Mankind triumphed in a recent 'competition' against nature when scientists succeeded in creating a new type of enzyme for a reaction for which no naturally occurring enzyme has evolved.
This achievement opens the door to the development of a variety of potential applications in medicine and industry.
Enzymes are, without a doubt, a valuable model for understanding the intricate works of nature. These molecular machines – which without them, life would not exist – are responsible for initiating chemical reactions within the body. Millions of years of natural selection have fine-tuned the activity of such enzymes, allowing chemical reactions to take place millions of times faster. In order to create artificial enzymes, a comprehensive understanding of the structure of natural enzymes, their mode of action, as well as advanced protein engineering techniques is needed. A team of scientists from the University of Washington, Seattle, and the Weizmann Institute of Science, Israel, made a crucial breakthrough toward this endeavor. Their findings have recently been published in the scientific journal Nature.
Enzymes are biological catalysts that are made from a string of amino acids, which fold into specific three-dimensional protein structures. The scientists' aim was to create an enzyme for a specific chemical reaction whereby a proton (a positively charged hydrogen atom) is removed from carbon – a highly demanding reaction and rate-determining step in numerous processes for which no enzymes currently exist, but which would be beneficial in helping to speed up the reaction. During the first heat of the 'competition,' the research team designed the 'heart' of the enzymatic machine – the active site – where the chemical reactions take place.
The second heat of the competition was to design the backbone of the enzyme, i.e., to determine the sequence of the 200 amino acids that make up the structure of the protein. This was no easy feat seeing as there is an infinite number of ways to arrange 20 different types of amino acids into strings of 200. But in practice, only a limited number of possibilities are available as the sequence of amino acids determines the structure of the enzyme, which in turn, determines its specific activity. Prof. David Baker of the University of Washington, Seattle, used novel computational methodologies to scan tens of thousands of sequence possibilities, identifying about 60 computationally designed enzymes that had the potential to carry out the intended activity. Of these 60 sequences tested, eight advanced to the next 'round' having showed biological activity. Of these remaining eight, three sequences got through to the 'final stage,' which proved to be the most active. Drs. Orly Dym and Shira Albeck of the Weizmann Institute's Structural Biology Department solved the structure of one of the final contestants, and confirmed that the enzymes created were almost identical to the predicted computational design.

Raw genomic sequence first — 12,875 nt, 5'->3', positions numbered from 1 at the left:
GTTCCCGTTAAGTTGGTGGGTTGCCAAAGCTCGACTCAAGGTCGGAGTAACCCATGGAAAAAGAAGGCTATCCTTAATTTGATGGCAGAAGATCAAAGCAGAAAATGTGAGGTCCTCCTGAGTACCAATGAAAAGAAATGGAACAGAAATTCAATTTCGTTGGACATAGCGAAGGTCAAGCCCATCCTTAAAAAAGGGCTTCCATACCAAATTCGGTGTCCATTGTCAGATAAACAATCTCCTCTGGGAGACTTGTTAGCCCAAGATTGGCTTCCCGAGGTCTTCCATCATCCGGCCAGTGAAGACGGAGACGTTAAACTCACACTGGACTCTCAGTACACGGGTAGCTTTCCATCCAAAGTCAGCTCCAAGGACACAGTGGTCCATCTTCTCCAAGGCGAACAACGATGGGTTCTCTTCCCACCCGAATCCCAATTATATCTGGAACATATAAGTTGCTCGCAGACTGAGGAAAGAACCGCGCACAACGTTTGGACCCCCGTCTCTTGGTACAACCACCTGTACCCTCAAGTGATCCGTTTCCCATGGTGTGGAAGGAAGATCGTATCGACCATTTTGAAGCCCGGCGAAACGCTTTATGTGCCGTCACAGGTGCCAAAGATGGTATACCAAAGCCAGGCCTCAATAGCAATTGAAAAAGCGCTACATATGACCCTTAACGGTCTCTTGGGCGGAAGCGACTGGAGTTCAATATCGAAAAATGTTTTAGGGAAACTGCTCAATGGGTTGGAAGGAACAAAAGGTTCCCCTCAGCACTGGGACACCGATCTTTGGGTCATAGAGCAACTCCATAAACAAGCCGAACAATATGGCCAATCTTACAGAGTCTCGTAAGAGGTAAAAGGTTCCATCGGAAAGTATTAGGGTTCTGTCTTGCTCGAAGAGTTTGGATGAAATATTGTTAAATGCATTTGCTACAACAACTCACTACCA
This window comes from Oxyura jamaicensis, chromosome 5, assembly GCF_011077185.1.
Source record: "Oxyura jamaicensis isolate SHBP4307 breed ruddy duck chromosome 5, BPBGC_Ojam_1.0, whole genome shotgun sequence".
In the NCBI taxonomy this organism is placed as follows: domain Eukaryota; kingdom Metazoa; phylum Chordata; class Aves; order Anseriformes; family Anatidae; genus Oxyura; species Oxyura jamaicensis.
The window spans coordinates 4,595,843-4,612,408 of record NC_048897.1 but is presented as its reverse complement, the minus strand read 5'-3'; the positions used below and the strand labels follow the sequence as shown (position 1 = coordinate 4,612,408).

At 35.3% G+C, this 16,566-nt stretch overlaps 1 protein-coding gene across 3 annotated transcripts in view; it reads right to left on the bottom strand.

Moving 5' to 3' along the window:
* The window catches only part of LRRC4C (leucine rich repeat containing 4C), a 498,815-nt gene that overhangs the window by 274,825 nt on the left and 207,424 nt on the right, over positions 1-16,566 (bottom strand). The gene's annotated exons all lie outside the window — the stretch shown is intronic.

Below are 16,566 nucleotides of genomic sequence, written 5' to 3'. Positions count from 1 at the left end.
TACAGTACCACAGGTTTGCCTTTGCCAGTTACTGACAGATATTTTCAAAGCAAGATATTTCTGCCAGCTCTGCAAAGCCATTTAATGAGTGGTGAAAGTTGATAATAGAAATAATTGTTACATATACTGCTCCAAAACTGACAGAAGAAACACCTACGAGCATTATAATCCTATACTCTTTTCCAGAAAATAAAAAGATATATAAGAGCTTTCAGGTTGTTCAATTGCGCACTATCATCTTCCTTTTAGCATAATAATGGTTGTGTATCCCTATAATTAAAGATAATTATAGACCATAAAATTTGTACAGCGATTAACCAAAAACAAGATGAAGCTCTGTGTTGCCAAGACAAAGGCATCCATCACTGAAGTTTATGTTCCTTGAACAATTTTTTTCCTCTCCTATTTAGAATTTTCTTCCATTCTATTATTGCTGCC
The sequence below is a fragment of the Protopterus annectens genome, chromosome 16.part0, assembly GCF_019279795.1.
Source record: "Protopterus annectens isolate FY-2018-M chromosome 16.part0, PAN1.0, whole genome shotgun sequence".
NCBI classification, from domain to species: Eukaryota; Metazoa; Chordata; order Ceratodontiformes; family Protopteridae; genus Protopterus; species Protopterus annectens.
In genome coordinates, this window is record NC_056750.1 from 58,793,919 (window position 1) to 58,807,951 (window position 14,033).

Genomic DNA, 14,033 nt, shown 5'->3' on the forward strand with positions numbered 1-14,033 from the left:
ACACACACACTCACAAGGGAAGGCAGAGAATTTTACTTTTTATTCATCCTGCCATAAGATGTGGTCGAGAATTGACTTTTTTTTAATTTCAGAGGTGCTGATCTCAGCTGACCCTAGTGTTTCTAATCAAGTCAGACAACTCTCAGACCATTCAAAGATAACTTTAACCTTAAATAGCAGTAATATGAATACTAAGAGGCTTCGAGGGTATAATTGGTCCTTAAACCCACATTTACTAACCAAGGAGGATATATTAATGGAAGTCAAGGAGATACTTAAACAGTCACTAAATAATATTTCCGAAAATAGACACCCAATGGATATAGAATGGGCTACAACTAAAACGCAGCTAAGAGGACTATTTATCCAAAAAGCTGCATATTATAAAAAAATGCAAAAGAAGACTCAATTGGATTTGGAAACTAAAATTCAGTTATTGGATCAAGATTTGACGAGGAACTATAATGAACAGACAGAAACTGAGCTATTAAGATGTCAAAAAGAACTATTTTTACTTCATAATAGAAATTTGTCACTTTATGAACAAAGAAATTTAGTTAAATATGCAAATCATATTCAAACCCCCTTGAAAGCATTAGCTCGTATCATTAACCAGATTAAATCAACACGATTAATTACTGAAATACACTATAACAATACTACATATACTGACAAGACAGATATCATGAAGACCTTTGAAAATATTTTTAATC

But the efficiency of the new enzymes could not compare to that of naturally-occurring enzymes that have evolved over millions of years. This is where 'mankind' was on the verge of losing the competition to nature, until Prof. Dan Tawfik and research student Olga Khersonsky of the Weizmann Institute's Biological Chemistry Department stepped in, whereby they developed a method allowing the synthetic enzymes to undergo 'evolution in a test tube' that mimics natural evolution. Their method is based on repeated rounds of random mutations followed by scanning the mutant enzymes to find the ones who showed the most improvement in efficiency. These enzymes then underwent further rounds of mutation and screening. Results show that it takes only seven rounds of evolution in a test tube to improve the enzymes' efficiency 200-fold compared with the efficiency of the computer-designed template, resulting in a million-fold increase in reaction rates compared with those that take place in the absence of an enzyme.
The scientists found that the mutations occurring in the area surrounding the enzyme's active site caused minor structural changes, which in turn, resulted in an increased chemical reaction rate. These mutations therefore seem to correct shortcomings in the computational design, by shedding light on what might be lacking in the original designs. Other mutations increased the flexibility of the enzymes, which helped to increase the speed of substrate release from the active site.
'Reproducing the breathtaking performances of natural enzymes is a daunting task, but the combination of computational design and molecular in vitro evolution opens up new horizons in the creation of synthetic enzymes,' says Tawfik. 'Thanks to this research, we have gained a better understanding of the structure of enzymes as well as their mode of action. This, in turn, will allow us to design and create enzymes that nature itself had not ‘thought' of, which could be used in various processes, such as neutralizing poisons, developing medicines, as well as for many further potential applications.'